I rounded the corner into the small galley kitchen at our church, bustling with women in aprons. The smell of lasagna and chili surrounded me and I felt very small. I was small, in fact, always lagging in size to my peers. But I held in my hands an apple pie, with fluted edges and a lattice top. The weave was not perfect, and the fluting wobbled a bit on one side. The accomplishment it represented made me feel feet taller than I had ever stood before.
The nearest lady paused in her marathon to get food out for 125 people and smiled at me with warm eyes. Food was a part of her, as her rounded middle and burly young men who boasted in her sumptuous cooking testified. In fact, she always brought her cakes and pies with a piece taken out, “Got to test it to make sure it’s worth serving to people!” she told us.
I looked down at my pie, thick apple and spice mixture spilling over one corner of the lattice. Mom had coached me through every step, the mixing of the chilled Crisco into the flour and working up the dough without overworking it. The rolling in Xs and +s to get a nice even depth throughout the crust. The cutting and weaving of the lattice and then my favorite step- the fluting. I watched the dough form perfect waves back and forth under her skilled fingers. She wove stories of cooking with her own mother, who I never got to meet but was named after, into each pie. My fingers mimicked her movements, created an elementary version on my crust.
My mom leaned over my shoulder as I placed the pie into the lady’s seasoned hands, “She made it herself!” My face glowed with pride. It wasn’t perfect, but my mom made sure all those seasoned cooks noticed my effort. They raised their eyebrows and smiled encouragingly as if I were badged with a Masterchef white apron. It was almost as if I was one of them. Shoulder to shoulder with women who expressed love through food.
I am sure that I would never have loved to roll out pie crust, or write a story, if it hadn’t been for my mother’s encouragement. Somehow she saw past the inexperienced fingers and the misspells and sloping handwriting and saw potential. Years later, she and I went on to spend months together writing a book, and many years cooking side by side. Her food trumps mine, hands down. She mixes soul and love into her recipes in such a way that I am still peering over her shoulder, desperate to learn how she does it.
But today as I whipped out few pie crusts for fellowship meal on Sunday, my mind flashed back to her words of praise.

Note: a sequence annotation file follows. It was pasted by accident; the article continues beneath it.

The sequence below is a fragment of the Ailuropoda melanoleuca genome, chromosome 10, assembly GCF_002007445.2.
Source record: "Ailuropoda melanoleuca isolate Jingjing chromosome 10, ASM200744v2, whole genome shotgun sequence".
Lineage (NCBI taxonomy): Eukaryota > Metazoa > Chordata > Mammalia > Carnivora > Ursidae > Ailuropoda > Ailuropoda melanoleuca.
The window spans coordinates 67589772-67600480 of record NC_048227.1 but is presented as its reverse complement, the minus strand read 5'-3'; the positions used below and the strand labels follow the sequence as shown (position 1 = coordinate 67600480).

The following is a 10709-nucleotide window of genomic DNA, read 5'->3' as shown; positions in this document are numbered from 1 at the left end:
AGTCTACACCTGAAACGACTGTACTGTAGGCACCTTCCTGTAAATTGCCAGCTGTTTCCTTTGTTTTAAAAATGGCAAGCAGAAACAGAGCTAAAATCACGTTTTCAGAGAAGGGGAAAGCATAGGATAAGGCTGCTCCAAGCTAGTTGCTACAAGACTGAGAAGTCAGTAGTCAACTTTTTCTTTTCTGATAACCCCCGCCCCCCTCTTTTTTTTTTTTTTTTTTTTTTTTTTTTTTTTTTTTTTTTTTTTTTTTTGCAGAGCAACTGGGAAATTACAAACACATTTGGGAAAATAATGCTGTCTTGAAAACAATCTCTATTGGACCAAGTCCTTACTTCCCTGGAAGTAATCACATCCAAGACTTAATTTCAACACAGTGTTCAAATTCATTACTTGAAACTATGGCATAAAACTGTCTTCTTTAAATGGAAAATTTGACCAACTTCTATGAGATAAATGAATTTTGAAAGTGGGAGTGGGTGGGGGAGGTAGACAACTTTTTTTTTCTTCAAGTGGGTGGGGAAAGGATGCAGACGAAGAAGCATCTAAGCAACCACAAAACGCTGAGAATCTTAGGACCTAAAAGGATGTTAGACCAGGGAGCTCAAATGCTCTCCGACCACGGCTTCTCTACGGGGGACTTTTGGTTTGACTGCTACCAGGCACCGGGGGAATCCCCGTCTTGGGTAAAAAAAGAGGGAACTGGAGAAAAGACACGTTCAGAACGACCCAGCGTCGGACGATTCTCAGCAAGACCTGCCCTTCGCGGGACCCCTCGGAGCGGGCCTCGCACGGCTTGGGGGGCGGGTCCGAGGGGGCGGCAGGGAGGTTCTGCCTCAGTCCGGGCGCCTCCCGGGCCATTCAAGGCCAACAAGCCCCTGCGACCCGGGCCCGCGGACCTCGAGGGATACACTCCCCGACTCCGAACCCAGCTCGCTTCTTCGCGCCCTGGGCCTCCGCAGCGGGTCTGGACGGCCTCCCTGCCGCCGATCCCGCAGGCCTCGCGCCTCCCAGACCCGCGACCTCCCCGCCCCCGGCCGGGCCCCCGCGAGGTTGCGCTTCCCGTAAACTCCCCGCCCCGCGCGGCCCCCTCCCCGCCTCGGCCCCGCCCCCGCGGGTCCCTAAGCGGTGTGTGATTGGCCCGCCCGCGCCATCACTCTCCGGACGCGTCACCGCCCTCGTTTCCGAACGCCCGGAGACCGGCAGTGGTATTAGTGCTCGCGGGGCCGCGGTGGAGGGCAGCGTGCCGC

“She made it herself!”
So often I just want to do a job quickly, without involving my children, so it will be done well and quickly. Today I had four little ones peering over my shoulder, stealing scraps of dough and forming “donuts.”
In a couple years, my firstborn will be a teenager. So much of his mindset is being formed now. Do I speak truth and hope to his heart, or agree with the lies of the enemy that say he is a failure? My failures stare me face to face, but I want to follow the example of the woman in Proverbs who speaks with wisdom, and faithful instruction is on her tongue. To stand with my mother, and those experienced women in the church kitchen that day and saw a noble effort. Words seasoned with salt.
Salt alone is nasty, but a pot of soup with no salt is unpalatable. As my children grow, they need direction and guidance. Sometimes they just need someone to laugh with. But in those moments when salt is needed, God wants to use my tongue to show His unconditional love.
Words give life, or squelch it. Look around you. There are people everywhere, whose stories we can only know the faintest shadow of. Everyday we have the opportunity to use our words to tell people,
“You are loved.
You are valuable.
Your story is worth listening to.
You are worth fighting for.”
Your words can change someone’s story. Maybe you will hand them the courage they need to stand up and make a difference. Maybe the pause in your day, and the looking into their eyes with a smile, will be the taste of heaven they need.
Maybe your child is being downright naughty today. Maybe sharp words aren’t what they need. Pull them close and read a book. Create a diversion where you can laugh together, go enjoy the sunshine or pick a bouquet of wild flowers.
Give life through your words.
No one else has lived your story, and no one can offer exactly the hope you can.
Top photo taken by my ten-year-old man who had to pause math to come grab the picture I couldn’t. I think he did a smashing job.